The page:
Grandest Aqueduct in the World
Lake Tahoe is renowned around the world for its spectacular scenic splendor, but ever since a crude rock-and-log splash dam was constructed several miles below its outlet to boost river flow and facilitate log fluming, entrepreneurs have coveted the lakes pristine waters. While the most outlandish schemes to appropriate Tahoes water were ultimately unsuccessful, today the magnificent alpine lake is primarily operated as a reservoir for irrigation storage and municipal water use in Nevada. Together with a handful of other public and privately owned reservoirs in the Truckee River system, Lake Tahoe provides about 75 percent of the water supply for the Reno-Sparks area.The first outlet works on the Truckee River were constructed in 1870, but there were 19th century visionaries before then who dreamed of tapping and marketing Lake Tahoe as an unlimited, clean water source for both California and Nevada. It was a time when Americans were being dazzled by breakthrough advances in technology and engineering, an era known as the Age of Enterprise. On Aug. 18, 1864, the Lake Bigler Canal Company was formed with the grand idea of transporting Tahoes water over the Sierra Nevada to help expand the economy in Northern California. The companys stated purpose was to supply the people of Placer County with water for mining, irrigating, and manufacturing purposes with the water of Lake Bigler. (From 1854 to 1945 Lake Tahoe was officially named Lake Bigler after Californias third governor.)The canal company failed to implement its plan, but that was only one in a series of bold schemes to divert water from the Truckee River system. In the 1860s, a San Francisco-based engineer, Colonel Alexis Waldemar von Schmidt, acquired a half-section of land surrounding the Truckee River outlet and the right to appropriate 500 cubic feet per second of Tahoe water. It was a subtle and inauspicious beginning to what Von Schmidt was intent on engineering, a water project considered nothing less than the Grandest Aqueduct in the World.
The Prussian-born Von Schmidt exuded optimism, confidence and a driving energy that enabled him to succeed at projects others considered impossible. He had arrived in San Francisco in 1849, but somehow resisted the impulse to join the gold rush. Trained as a civil engineer at American universities, Von Schmidt landed a job as a United States surveyor, mapping public lands and Spanish land grants throughout the state. In 1863, Von Schmidt submitted an ambitious plan to the Board of Aldermen in Virginia City, Nevada. He explained to the citys leaders how Tahoe water could be piped over Spooner Summit down to Carson City, through the Washoe Basin, and then up to a reservoir on Mt. Davidson above the Comstock mines. Unfortunately for Von Schmidt, the aldermen doubted the feasibility of the elaborate and expensive pumping system needed to lift the water to the 6,000-foot elevation of Virginia City. Undeterred, the enterprising engineer hatched a new, more outlandish scheme. In 1865, Von Schmidt and five other investors established the Lake Tahoe and San Francisco Water Works Company to export the water of Lake Tahoe to the Bay Area, a distance of 163 miles. First among its articles of incorporation: To take the waters of Lake Tahoe at or near its outlet, known as the Truckee River, and conducting the same through suitable canals, tunnels, flumes and pipes, to the City of San Francisco. The plan required a diversion dam built about four miles downstream of the outlet, where a canal would branch off from the river and flow into Squaw Valley. A five-mile tunnel bored northwest through the mountains would carry the water to the American River watershed near Soda Springs. A complex system of pipes, tunnels, ditches, aqueducts, and reservoirs would transport the water to a storage facility at Hunters Point for use in San Francisco. To fund the project, Von Schmidt wanted the city to issue $10 million in bonds and he petitioned the U.S. Congress for a generous right-of-way package, which included large checkerboard land grants as well as any inherent timber and stone resources. Newspapers were initially exuberant at the prospect; the S.F. Daily Morning Call declared the project decidedly the most stupendous water works enterprise ever undertaken on the American continent.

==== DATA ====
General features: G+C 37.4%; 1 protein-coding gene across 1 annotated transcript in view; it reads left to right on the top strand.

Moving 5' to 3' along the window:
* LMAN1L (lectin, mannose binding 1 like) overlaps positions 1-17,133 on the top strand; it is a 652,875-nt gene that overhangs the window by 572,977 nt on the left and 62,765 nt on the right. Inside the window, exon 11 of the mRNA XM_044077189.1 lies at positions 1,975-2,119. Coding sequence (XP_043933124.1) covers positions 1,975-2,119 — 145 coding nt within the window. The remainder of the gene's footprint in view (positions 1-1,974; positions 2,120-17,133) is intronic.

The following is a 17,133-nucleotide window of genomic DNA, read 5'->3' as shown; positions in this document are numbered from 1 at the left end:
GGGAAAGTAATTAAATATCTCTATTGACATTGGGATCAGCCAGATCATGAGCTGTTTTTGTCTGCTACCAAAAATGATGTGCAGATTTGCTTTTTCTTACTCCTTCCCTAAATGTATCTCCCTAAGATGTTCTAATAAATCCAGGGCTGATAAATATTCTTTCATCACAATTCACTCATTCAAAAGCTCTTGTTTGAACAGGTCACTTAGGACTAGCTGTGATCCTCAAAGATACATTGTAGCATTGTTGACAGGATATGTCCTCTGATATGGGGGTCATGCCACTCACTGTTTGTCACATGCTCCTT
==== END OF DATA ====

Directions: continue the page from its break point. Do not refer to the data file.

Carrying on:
Nevada residents and politicians were hardly thrilled at the thought of a private company diverting and exporting water from the Truckee River to San Francisco. Nevada Attorney General George A. Nourse challenged Von Schmidt to prove his legal entitlement to Tahoe water. He claimed that Nevadas agriculture and mining industries were completely dependent on the Truckee River and held preeminent water rights through established usage. Von Schmidt assured Nourse that Nevada had nothing to fear; the 6-foot dam he planned to erect at the Lake Tahoe outlet would store enough water to supply both states. He also argued that California had a superior water claim to Tahoe because two-thirds of the lake and its outlet were within its border. In response, editor Joe Goodman of Virginia Citys Territorial Enterprise advised Von Schmidt to bring to the mountains an escort of twenty regiments of militia should the water diversion proposal succeed. They will need them all, Goodman warned, for we will not submit to the proposed robbery. Despite the heated political rhetoric and the growing threat of a water war between California and Nevada, Von Schmidts survey work continued. During the summer of 1870, his company built a stone and timber crib dam at the outlet of Lake Tahoe. Because there was little support for the water diversion project in Truckee, an armed guard was posted to protect the dam against hot-headed residents. Truckees factories and lumber mills used the rivers current to power machinery, and to float logs down the Truckee River Canyon. As it was there was only enough water volume to float logs for about four months of the year. Without the cheap transportation of Sierra timber, northern Nevada and Truckee would both suffer economically. An editorial in the Truckee Republican warned, Violence would be used to prevent work on the project. When Von Schmidts proposal was submitted to legislators in Sacramento and Washington, D.C., it ran into strong resistance. Opponents argued that the federal government had no business subsidizing private corporations by giving away public lands. (Similar arguments were made regarding the generous government contracts issued for the construction of the first transcontinental railroad across northern California and Nevada.) Citizen groups and newspaper editorials complained that, like other projects under consideration that year, the proposed aqueduct reeked of corruption, so state and federal legislators killed the legislation. Fortunately Alexis von Schmidts Grand Aqueduct was never built, but the water needs of San Francisco continued to grow. In 1923, despite a storm of protest by John Muir and others, a controversial dam was built at Hetch Hetchy Valley in Yosemite Nation Park to provide water to San Francisco. Lake Tahoe had dodged a potentially lethal bullet. Mark McLaughlins column, Weather Window, appears every other week in the Sierra Sun. He is a nationally published writer and photographer whose award-winning books, The Donner Party: Weathering the Storm, Sierra Stories: True Tales of Tahoe, Vol. 1 & 2, and Western Train Adventures: The Good, the Bad & the Ugly are available at local stores. Mark, a Carnelian Bay resident, can be reached at email@example.com.